Even prior to the Civil War, Congress’s laws sometimes provided for federal-state cooperation, but in the opening decades of the United States a widely embraced doctrine of states’ sovereignty held that the states were independent in their reserved sphere and that Congress had no right to intervene in their internal affairs. Insofar as this doctrine prevailed, conflict between the federal and state governments could be viewed as normal, and the task of constitutional interpretation was to delineate the spheres, preserve the separation, and regulate the conflict. Until it surrendered to the forces of nationalization during the New Deal, the Supreme Court recurrently struggled with this challenging task.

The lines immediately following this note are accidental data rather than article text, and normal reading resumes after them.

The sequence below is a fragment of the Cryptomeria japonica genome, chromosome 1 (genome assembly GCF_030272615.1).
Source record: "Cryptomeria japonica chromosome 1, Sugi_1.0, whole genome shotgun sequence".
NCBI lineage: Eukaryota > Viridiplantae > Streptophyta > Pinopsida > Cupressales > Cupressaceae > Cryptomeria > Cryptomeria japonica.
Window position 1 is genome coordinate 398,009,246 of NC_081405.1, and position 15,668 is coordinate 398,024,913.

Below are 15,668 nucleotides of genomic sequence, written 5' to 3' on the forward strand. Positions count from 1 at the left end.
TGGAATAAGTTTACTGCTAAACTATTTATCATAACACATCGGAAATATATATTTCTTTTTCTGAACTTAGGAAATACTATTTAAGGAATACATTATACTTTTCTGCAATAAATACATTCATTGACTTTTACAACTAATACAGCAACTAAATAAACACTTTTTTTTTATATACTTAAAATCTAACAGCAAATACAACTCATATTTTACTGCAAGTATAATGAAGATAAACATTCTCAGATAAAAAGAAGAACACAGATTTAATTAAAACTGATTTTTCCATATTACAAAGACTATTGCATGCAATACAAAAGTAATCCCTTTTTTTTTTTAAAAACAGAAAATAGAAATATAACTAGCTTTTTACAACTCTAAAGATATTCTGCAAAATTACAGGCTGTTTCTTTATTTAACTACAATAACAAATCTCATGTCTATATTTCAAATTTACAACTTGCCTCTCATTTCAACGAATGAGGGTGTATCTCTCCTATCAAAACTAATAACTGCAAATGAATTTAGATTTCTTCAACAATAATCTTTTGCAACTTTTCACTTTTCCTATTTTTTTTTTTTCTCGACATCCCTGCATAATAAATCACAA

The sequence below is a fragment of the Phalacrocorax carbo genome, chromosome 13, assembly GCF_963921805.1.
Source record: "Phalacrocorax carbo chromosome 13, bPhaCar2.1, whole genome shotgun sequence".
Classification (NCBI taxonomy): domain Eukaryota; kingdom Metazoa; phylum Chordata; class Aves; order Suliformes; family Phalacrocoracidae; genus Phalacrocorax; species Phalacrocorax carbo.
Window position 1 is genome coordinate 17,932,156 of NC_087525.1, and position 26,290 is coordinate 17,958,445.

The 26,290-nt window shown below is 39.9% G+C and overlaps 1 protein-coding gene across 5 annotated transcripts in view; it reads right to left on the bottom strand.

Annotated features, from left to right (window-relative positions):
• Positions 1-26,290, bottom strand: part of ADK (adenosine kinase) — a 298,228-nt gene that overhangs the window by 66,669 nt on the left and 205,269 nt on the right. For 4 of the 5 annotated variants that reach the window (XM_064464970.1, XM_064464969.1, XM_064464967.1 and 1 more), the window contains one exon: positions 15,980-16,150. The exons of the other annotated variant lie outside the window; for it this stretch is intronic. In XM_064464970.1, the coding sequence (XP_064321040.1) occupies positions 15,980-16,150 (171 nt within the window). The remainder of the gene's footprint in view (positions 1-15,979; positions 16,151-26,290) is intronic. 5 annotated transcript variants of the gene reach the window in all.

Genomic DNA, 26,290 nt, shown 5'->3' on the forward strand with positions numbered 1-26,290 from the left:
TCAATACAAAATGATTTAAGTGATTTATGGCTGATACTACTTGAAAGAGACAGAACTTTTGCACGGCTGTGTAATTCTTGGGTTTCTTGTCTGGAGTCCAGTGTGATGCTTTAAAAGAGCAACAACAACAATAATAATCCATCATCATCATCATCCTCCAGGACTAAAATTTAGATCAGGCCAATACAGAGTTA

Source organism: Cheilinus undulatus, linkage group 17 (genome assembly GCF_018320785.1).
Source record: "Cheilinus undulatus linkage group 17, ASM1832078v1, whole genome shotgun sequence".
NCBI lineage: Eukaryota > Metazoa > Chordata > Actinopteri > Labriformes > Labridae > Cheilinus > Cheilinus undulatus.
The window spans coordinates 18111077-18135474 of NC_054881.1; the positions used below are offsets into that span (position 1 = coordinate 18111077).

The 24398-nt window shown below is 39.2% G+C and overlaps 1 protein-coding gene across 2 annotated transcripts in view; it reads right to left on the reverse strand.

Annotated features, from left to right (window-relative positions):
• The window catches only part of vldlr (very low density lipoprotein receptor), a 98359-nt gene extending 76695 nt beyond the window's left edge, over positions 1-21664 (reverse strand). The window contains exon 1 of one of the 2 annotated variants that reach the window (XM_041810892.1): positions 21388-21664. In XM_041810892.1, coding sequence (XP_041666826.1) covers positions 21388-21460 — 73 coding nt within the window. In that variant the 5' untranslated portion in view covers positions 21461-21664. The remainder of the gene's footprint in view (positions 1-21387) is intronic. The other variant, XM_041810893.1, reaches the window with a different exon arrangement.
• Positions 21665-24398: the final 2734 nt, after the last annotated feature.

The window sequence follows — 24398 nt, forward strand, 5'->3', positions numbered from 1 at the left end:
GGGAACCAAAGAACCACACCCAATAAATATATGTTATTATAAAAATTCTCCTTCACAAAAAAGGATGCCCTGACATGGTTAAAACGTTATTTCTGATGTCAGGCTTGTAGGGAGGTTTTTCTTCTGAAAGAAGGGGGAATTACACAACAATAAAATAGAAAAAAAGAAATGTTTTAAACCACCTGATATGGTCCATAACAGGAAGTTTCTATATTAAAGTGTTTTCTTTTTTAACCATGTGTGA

By the early twentieth century, the federalism of conflict was yielding to a federalism of cooperation. The Civil War laid the foundation for this change with a bloody defeat of states’ sovereignty. Soon thereafter, Progressive political leaders such as Theodore Roosevelt and writers such as Herbert Croly and Mary Parker Follett advanced the view that social and economic progress depended on the cooperative pursuit of shared national ideals. Congress played a crucial part in the transformation by repeatedly enacting grants-in-aid to state governments.
An important innovation in American federalism, grants-in-aid are usually traced to the Morrill Act of 1862, which gave states land or scrip with which to endow colleges in the agricultural and mechanic arts. Before long, grant-in-aid programs were enacted also to help finance agricultural experiment stations (1887), forest fire protection (1911), extension work in agriculture and home economics (1914), highway construction (1916), vocational education (1917), and maternal and infant hygiene (1921).